Using the Member Outcomes Assessment to inform your business plan
Recap on member outcomes obligations
As covered in our previous blog on Superannuation Member Outcomes, APRA’s SPS 515 Strategic Planning and Member Outcomes requires RSELs to develop robust member outcomes assessments and embed these into their strategic planning processes.
APRA provides supporting guidance in SPG 515 Strategic and Business Planning and SPG 516 Business Performance Review.
The prudential standard requires RSELs to:
Set specific outcomes sought for beneficiaries and establish strategic objectives within the business plan to achieve them – to ensure strategic objectives are in the best financial interests of members.
Establish processes for decision making and monitoring of fund expenditure, particularly significant fund expenditure – RSELs are to show that all expenditure is in the best interests of members and the sound management of the business.
Conduct an annual outcomes assessment and factor results and learnings from this into future strategic plans – to identify how member benefits can improve and the mechanisms for implementing such improvements.
SPS 515 commenced on 1 January 2020. The first outcomes assessments were due for completion in early 2021 to be published by 31 March 2021.
Factoring the results and learnings from the Member Outcomes Assessment into future strategic plans
SPS 515 makes clear that there must be a strong link between the outcomes the RSE licensee seeks to provide to members and the strategic objectives set by the Board. It is therefore a requirement under SPS 515 that the outcomes that are sought for members and the most recent business performance review are considered by the Board when it sets or reviews its objectives and develops or revises its business plan.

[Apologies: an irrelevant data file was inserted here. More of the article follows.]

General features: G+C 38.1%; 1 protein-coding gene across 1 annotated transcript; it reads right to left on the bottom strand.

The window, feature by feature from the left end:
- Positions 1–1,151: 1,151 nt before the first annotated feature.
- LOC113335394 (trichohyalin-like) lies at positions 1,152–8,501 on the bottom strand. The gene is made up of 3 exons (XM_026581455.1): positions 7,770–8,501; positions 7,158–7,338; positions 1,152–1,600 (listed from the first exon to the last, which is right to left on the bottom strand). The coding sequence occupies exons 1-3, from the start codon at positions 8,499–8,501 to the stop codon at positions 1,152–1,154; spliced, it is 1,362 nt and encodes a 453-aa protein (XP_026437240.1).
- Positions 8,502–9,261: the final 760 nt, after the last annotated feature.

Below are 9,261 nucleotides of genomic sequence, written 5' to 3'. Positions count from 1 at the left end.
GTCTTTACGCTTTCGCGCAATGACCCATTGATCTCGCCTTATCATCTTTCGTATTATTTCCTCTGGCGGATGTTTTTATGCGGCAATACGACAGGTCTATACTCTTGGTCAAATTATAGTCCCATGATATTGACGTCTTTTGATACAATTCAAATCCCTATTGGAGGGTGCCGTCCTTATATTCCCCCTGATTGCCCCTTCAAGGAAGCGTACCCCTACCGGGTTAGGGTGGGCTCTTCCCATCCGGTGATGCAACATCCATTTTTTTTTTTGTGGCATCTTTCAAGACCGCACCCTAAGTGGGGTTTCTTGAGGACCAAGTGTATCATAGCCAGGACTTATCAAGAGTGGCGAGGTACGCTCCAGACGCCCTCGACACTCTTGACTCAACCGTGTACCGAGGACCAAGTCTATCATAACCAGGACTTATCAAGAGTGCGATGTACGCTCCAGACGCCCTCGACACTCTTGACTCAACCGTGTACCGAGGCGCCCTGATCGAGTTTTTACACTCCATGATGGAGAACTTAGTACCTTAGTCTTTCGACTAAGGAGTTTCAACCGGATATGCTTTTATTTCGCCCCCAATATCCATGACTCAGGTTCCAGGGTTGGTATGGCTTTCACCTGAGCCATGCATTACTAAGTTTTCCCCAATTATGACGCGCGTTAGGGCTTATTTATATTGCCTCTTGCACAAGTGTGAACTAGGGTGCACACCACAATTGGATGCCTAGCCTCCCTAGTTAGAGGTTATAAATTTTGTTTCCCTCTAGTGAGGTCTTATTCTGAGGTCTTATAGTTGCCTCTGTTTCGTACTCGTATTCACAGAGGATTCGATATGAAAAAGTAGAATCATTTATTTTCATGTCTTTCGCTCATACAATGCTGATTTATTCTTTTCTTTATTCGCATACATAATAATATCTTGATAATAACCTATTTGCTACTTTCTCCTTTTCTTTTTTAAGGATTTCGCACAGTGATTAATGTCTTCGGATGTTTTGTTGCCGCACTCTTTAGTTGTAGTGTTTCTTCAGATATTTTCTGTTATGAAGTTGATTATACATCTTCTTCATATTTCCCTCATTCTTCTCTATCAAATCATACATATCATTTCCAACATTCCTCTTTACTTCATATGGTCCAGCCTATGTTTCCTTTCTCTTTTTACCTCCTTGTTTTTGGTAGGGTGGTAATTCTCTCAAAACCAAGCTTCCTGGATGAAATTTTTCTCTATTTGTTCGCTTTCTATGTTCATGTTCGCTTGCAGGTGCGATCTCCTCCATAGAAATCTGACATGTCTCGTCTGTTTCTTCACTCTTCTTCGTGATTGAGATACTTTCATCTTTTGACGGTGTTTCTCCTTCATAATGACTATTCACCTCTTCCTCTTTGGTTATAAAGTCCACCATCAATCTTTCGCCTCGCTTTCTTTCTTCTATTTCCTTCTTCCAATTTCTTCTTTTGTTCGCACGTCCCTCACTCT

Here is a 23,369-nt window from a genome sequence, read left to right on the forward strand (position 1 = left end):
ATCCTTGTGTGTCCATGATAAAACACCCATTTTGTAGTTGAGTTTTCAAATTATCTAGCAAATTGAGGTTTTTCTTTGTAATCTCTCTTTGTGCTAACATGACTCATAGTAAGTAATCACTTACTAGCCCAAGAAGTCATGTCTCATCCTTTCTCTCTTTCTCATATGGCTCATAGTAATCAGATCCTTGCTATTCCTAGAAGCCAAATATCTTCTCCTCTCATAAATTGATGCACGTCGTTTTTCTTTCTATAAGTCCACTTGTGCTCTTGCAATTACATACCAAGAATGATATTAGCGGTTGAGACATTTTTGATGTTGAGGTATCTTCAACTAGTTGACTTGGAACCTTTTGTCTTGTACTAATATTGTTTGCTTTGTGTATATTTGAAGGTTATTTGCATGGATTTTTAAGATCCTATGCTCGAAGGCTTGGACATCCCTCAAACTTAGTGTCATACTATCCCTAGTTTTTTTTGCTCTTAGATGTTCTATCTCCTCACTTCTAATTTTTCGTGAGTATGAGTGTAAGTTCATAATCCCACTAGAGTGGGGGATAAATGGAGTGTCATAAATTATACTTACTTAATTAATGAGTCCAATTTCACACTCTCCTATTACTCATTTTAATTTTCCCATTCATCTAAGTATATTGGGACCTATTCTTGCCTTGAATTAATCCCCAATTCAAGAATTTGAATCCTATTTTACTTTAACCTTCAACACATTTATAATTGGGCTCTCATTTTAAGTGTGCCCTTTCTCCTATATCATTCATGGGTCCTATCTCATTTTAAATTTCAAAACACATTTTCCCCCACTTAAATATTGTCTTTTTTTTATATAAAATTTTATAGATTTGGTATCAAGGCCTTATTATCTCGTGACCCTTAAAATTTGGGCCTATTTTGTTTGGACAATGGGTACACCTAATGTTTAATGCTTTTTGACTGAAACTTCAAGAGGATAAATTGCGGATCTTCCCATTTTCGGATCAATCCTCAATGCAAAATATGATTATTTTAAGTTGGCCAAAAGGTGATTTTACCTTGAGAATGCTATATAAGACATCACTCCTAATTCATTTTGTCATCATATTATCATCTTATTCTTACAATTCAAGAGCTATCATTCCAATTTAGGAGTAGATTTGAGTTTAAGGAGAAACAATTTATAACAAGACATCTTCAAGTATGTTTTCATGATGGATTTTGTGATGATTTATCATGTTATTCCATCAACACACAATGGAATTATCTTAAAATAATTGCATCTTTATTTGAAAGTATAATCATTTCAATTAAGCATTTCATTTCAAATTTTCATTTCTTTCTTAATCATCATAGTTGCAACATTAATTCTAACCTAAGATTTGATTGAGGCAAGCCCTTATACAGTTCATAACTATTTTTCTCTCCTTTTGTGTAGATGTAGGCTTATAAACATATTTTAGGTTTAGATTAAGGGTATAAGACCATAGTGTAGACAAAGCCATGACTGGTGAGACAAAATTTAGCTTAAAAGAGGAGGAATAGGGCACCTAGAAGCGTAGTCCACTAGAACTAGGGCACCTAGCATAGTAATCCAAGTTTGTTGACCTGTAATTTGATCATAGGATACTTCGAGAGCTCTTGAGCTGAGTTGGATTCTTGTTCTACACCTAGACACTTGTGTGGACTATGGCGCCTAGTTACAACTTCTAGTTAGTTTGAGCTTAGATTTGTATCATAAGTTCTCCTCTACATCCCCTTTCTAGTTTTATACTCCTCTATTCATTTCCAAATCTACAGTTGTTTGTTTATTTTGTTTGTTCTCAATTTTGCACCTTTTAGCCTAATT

So, now that you’ve undertaken the outcomes assessment and made determinations in respect of whether the financial interests of beneficiaries of the RSE are being promoted, the results need to be factored into future strategic plans along with insights gained from the Business Performance Review (BPR).
By now, you should have completed the initial BPR in December 2020, and the FY20 Member Outcome Assessment (MOA) with published determinations by end of March 2021.
The outcomes should have been articulated across various performance elements, including, but not limited to:
a) risk-adjusted investment returns net of investment fees;
b) administration and other fees;
c) insurance product design, premiums, claims management, and terms and conditions;
d) retirement products; and
e) member services, engagement, and education.
The resulting determination should have identified areas where your products are meeting objectives and member financial outcomes for certain cohorts, and areas where they can / need to be improved. APRA will now expect to see a link between these findings and the initiatives in your business plan.
Utilise the analysis and corresponding determination to consider:
Where is your product and/or beneficiary cohorts an outlier when compared to the industry or comparison funds? Does it merit urgent review?
In what areas did your product and/or beneficiary cohorts perform differently to expectation?